On the margins of the Françafrique: Franco-Burundian and Franco-Rwandan bonds from an historical perspective

African Affairs , Volume Advance Article (468) – Apr 21, 2018

Loading next page...
 
/lp/ou_press/on-the-margins-of-the-fran-afrique-franco-burundian-and-franco-rwandan-r0bfdKhJLY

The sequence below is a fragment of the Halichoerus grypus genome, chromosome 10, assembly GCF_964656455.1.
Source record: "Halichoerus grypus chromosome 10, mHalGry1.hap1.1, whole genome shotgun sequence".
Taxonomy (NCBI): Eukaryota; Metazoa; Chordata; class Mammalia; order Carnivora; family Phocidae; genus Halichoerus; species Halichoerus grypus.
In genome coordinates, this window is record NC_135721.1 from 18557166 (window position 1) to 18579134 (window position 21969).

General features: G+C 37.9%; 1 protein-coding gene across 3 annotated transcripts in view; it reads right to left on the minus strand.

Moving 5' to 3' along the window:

Publisher
Oxford University Press
Copyright
© The Author(s) 2018. Published by Oxford University Press on behalf of Royal African Society. All rights reserved
ISSN
0001-9909
eISSN
1468-2621
D.O.I.
10.1093/afraf/ady013
Publisher site
See Article on Publisher Site

Abstract